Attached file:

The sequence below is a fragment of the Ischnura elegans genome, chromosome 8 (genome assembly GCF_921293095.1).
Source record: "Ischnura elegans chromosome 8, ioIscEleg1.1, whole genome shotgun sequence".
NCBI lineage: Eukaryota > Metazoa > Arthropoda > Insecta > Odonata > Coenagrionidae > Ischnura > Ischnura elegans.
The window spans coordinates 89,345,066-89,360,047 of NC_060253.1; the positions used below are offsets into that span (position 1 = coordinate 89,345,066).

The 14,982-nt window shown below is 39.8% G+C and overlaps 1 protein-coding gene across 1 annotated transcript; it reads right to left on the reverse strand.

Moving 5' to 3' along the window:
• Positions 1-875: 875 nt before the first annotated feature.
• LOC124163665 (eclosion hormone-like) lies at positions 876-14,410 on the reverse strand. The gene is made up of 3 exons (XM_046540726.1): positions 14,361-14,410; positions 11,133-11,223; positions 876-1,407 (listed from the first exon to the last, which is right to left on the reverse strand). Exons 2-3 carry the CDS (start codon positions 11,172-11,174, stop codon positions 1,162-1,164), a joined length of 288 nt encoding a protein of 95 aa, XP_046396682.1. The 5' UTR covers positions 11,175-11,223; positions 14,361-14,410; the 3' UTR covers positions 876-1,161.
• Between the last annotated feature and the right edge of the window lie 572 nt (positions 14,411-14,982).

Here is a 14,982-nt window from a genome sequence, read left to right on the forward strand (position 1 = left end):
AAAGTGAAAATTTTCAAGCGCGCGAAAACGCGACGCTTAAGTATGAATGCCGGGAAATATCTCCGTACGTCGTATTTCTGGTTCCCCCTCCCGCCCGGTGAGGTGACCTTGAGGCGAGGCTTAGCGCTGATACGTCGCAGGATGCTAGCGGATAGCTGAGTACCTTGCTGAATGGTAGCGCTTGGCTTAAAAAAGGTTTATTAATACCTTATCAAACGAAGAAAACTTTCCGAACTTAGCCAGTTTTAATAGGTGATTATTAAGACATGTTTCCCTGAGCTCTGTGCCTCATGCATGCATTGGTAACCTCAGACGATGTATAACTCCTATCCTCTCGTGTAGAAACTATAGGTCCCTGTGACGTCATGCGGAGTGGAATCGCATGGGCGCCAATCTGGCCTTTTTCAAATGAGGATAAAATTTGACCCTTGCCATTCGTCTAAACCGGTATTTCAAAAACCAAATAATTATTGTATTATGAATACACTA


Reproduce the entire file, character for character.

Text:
The sequence below is a fragment of the Ischnura elegans genome, chromosome 8 (genome assembly GCF_921293095.1).
Source record: "Ischnura elegans chromosome 8, ioIscEleg1.1, whole genome shotgun sequence".
NCBI lineage: Eukaryota > Metazoa > Arthropoda > Insecta > Odonata > Coenagrionidae > Ischnura > Ischnura elegans.
The window spans coordinates 89,345,066-89,360,047 of NC_060253.1; the positions used below are offsets into that span (position 1 = coordinate 89,345,066).

The 14,982-nt window shown below is 39.8% G+C and overlaps 1 protein-coding gene across 1 annotated transcript; it reads right to left on the reverse strand.

Moving 5' to 3' along the window:
• Positions 1-875: 875 nt before the first annotated feature.
• LOC124163665 (eclosion hormone-like) lies at positions 876-14,410 on the reverse strand. The gene is made up of 3 exons (XM_046540726.1): positions 14,361-14,410; positions 11,133-11,223; positions 876-1,407 (listed from the first exon to the last, which is right to left on the reverse strand). Exons 2-3 carry the CDS (start codon positions 11,172-11,174, stop codon positions 1,162-1,164), a joined length of 288 nt encoding a protein of 95 aa, XP_046396682.1. The 5' UTR covers positions 11,175-11,223; positions 14,361-14,410; the 3' UTR covers positions 876-1,161.
• Between the last annotated feature and the right edge of the window lie 572 nt (positions 14,411-14,982).

Here is a 14,982-nt window from a genome sequence, read left to right on the forward strand (position 1 = left end):
AAAGTGAAAATTTTCAAGCGCGCGAAAACGCGACGCTTAAGTATGAATGCCGGGAAATATCTCCGTACGTCGTATTTCTGGTTCCCCCTCCCGCCCGGTGAGGTGACCTTGAGGCGAGGCTTAGCGCTGATACGTCGCAGGATGCTAGCGGATAGCTGAGTACCTTGCTGAATGGTAGCGCTTGGCTTAAAAAAGGTTTATTAATACCTTATCAAACGAAGAAAACTTTCCGAACTTAGCCAGTTTTAATAGGTGATTATTAAGACATGTTTCCCTGAGCTCTGTGCCTCATGCATGCATTGGTAACCTCAGACGATGTATAACTCCTATCCTCTCGTGTAGAAACTATAGGTCCCTGTGACGTCATGCGGAGTGGAATCGCATGGGCGCCAATCTGGCCTTTTTCAAATGAGGATAAAATTTGACCCTTGCCATTCGTCTAAACCGGTATTTCAAAAACCAAATAATTATTGTATTATGAATACACTA